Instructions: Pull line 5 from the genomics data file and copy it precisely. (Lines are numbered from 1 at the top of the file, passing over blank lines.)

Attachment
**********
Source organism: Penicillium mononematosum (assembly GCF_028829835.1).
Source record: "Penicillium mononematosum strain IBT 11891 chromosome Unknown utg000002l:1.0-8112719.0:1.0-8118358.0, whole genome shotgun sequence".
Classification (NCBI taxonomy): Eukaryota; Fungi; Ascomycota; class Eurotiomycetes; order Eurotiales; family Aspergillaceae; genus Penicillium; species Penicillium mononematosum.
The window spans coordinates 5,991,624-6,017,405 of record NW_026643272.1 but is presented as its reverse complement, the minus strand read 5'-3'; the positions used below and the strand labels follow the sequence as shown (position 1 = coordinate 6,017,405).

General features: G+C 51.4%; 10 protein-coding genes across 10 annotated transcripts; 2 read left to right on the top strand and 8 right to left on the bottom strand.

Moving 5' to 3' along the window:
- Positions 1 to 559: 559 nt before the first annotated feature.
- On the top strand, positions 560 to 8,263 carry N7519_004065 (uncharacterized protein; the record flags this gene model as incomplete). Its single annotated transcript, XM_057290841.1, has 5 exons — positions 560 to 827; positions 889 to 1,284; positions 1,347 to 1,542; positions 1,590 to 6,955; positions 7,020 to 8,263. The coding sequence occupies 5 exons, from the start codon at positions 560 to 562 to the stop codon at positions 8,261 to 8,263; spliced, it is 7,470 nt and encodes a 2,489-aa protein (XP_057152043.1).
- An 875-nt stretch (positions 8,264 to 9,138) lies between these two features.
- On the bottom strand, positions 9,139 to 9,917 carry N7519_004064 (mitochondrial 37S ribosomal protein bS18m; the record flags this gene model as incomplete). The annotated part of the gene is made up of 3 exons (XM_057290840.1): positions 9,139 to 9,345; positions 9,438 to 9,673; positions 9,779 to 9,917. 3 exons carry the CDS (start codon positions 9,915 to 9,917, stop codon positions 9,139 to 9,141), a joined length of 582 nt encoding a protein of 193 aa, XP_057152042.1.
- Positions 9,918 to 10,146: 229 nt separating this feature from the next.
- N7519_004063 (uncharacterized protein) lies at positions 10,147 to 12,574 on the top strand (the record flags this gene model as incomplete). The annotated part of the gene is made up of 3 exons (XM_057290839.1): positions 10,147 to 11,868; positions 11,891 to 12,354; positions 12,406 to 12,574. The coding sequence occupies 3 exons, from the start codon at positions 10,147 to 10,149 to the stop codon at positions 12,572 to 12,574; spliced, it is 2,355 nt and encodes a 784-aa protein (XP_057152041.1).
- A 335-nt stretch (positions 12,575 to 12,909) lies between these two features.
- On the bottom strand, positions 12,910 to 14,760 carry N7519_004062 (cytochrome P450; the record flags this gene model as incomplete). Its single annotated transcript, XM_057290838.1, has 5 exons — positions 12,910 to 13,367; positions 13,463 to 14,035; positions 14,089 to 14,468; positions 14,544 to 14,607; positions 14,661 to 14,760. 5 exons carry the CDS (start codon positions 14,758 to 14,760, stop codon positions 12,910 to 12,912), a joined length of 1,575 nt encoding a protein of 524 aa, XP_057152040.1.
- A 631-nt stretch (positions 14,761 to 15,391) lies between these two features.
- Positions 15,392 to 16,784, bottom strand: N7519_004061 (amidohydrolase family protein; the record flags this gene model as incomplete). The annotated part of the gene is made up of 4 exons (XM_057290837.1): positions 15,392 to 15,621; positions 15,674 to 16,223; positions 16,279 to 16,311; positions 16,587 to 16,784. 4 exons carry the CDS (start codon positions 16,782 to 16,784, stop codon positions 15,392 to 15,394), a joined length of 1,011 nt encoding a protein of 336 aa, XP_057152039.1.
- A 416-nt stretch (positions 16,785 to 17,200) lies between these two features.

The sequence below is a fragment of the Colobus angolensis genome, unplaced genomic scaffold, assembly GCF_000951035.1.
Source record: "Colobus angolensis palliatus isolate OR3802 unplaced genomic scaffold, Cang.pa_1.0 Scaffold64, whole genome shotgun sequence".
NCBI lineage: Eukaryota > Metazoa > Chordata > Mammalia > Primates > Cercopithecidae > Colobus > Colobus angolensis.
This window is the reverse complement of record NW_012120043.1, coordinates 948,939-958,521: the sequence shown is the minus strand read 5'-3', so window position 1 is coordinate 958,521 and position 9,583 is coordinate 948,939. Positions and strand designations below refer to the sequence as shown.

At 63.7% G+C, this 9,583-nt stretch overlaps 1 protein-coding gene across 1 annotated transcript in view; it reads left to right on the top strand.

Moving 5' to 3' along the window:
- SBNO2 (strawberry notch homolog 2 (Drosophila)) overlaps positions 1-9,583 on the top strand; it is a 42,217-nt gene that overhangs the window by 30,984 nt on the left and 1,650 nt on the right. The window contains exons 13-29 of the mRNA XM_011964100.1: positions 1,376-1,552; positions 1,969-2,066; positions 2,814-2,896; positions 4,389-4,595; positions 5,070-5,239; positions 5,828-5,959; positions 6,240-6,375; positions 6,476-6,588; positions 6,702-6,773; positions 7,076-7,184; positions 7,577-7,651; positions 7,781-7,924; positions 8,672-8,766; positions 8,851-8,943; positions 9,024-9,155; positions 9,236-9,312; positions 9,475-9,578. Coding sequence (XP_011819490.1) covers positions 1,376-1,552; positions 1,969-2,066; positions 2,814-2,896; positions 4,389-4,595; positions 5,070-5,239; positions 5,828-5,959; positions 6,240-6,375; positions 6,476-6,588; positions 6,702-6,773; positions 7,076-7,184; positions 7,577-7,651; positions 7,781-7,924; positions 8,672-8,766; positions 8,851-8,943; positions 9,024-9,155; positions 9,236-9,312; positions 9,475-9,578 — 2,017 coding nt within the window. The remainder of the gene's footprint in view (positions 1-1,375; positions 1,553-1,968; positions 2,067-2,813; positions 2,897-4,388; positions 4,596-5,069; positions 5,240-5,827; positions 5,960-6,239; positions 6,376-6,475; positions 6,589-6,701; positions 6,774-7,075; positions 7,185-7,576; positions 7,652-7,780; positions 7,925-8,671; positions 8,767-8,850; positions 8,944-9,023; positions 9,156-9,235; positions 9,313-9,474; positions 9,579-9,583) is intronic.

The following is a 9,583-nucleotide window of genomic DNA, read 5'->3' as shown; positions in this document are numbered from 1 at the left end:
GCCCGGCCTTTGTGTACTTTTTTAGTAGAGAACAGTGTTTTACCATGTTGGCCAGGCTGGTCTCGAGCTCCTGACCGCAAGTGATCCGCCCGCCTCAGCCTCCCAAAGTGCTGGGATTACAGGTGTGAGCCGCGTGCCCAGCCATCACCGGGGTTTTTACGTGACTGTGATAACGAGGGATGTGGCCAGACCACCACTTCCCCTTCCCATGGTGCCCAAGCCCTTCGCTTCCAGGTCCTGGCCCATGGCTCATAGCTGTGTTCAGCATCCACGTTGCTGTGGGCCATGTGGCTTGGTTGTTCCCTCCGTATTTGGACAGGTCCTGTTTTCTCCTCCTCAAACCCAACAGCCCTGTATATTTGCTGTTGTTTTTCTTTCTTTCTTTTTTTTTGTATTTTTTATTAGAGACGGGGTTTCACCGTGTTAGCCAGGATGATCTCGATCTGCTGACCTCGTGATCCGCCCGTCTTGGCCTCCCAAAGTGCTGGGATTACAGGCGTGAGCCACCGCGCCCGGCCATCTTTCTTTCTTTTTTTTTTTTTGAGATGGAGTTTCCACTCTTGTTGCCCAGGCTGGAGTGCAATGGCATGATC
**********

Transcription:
General features: G+C 51.4%; 10 protein-coding genes across 10 annotated transcripts; 2 read left to right on the top strand and 8 right to left on the bottom strand.